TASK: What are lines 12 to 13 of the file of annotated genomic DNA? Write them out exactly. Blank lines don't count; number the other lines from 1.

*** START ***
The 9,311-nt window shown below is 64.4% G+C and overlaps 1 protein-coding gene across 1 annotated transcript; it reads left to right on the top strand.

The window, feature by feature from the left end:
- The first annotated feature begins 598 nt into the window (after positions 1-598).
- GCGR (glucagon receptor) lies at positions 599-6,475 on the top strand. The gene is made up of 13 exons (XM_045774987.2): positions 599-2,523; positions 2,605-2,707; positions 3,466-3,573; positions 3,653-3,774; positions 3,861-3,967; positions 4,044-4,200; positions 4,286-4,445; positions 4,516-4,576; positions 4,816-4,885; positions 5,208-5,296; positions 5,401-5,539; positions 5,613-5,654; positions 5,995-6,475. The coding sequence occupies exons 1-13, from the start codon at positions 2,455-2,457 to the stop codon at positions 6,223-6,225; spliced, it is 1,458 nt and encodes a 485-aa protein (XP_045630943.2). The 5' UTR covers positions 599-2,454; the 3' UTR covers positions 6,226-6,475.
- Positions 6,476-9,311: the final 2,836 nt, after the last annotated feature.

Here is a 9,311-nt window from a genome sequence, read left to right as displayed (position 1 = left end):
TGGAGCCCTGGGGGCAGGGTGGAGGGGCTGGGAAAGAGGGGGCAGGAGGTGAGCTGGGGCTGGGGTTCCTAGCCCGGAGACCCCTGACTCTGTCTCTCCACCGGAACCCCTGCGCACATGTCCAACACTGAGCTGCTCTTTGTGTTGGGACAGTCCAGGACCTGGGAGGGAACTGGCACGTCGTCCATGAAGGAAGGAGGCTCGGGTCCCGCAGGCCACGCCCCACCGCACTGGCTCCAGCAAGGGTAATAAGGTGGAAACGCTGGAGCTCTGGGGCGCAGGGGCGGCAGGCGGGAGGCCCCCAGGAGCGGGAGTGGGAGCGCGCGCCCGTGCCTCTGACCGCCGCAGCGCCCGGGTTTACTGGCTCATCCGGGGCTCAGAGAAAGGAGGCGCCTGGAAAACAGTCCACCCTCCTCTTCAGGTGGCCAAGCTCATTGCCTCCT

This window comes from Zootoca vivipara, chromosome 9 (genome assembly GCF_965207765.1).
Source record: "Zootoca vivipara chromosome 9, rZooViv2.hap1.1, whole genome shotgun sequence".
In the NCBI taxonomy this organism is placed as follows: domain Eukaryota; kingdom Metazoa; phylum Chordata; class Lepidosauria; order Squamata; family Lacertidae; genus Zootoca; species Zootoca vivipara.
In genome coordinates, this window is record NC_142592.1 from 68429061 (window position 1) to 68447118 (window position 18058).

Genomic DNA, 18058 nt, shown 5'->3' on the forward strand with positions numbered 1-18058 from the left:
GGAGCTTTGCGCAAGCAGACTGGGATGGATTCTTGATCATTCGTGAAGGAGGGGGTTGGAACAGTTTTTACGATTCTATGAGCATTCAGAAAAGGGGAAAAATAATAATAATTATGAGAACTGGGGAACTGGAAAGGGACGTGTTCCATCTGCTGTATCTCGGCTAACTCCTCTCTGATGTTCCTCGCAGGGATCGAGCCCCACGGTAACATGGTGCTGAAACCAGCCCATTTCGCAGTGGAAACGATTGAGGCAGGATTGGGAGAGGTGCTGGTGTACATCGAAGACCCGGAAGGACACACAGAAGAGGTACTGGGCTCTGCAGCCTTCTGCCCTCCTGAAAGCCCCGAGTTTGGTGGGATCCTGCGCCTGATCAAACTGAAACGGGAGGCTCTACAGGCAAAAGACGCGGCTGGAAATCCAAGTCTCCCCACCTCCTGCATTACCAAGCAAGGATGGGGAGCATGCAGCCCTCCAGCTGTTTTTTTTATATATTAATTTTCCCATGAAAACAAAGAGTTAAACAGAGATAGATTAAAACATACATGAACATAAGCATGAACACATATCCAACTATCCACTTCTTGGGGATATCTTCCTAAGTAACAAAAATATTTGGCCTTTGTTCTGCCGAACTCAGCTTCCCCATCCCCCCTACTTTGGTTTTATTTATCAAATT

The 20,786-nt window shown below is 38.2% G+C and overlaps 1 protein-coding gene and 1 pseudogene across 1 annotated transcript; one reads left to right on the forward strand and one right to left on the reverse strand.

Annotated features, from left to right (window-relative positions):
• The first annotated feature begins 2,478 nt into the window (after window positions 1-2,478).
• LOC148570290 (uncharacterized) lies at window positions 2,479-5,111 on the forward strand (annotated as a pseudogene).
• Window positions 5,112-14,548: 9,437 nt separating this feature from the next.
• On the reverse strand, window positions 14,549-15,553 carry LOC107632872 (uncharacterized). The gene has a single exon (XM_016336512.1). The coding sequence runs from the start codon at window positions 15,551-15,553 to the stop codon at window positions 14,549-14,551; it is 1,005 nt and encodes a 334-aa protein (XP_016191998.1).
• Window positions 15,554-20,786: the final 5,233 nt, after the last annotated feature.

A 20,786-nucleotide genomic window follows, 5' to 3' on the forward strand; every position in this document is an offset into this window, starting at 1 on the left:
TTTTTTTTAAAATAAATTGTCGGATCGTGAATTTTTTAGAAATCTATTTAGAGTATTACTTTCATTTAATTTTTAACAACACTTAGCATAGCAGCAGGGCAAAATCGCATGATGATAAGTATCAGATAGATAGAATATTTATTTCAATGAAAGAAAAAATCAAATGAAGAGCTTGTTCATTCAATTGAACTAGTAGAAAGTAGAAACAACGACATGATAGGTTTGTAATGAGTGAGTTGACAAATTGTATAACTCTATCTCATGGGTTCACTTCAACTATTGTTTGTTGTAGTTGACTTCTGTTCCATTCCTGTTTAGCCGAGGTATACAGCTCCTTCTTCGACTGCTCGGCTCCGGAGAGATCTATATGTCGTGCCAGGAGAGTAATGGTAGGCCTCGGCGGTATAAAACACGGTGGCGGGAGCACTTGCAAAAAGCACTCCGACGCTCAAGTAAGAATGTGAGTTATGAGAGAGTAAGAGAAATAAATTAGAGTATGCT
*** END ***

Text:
Genomic DNA, 18058 nt, shown 5'->3' on the forward strand with positions numbered 1-18058 from the left:
GGAGCTTTGCGCAAGCAGACTGGGATGGATTCTTGATCATTCGTGAAGGAGGGGGTTGGAACAGTTTTTACGATTCTATGAGCATTCAGAAAAGGGGAAAAATAATAATAATTATGAGAACTGGGGAACTGGAAAGGGACGTGTTCCATCTGCTGTATCTCGGCTAACTCCTCTCTGATGTTCCTCGCAGGGATCGAGCCCCACGGTAACATGGTGCTGAAACCAGCCCATTTCGCAGTGGAAACGATTGAGGCAGGATTGGGAGAGGTGCTGGTGTACATCGAAGACCCGGAAGGACACACAGAAGAGGTACTGGGCTCTGCAGCCTTCTGCCCTCCTGAAAGCCCCGAGTTTGGTGGGATCCTGCGCCTGATCAAACTGAAACGGGAGGCTCTACAGGCAAAAGACGCGGCTGGAAATCCAAGTCTCCCCACCTCCTGCATTACCAAGCAAGGATGGGGAGCATGCAGCCCTCCAGCTGTTTTTTTTATATATTAATTTTCCCATGAAAACAAAGAGTTAAACAGAGATAGATTAAAACATACATGAACATAAGCATGAACACATATCCAACTATCCACTTCTTGGGGATATCTTCCTAAGTAACAAAAATATTTGGCCTTTGTTCTGCCGAACTCAGCTTCCCCATCCCCCCTACTTTGGTTTTATTTATCAAATT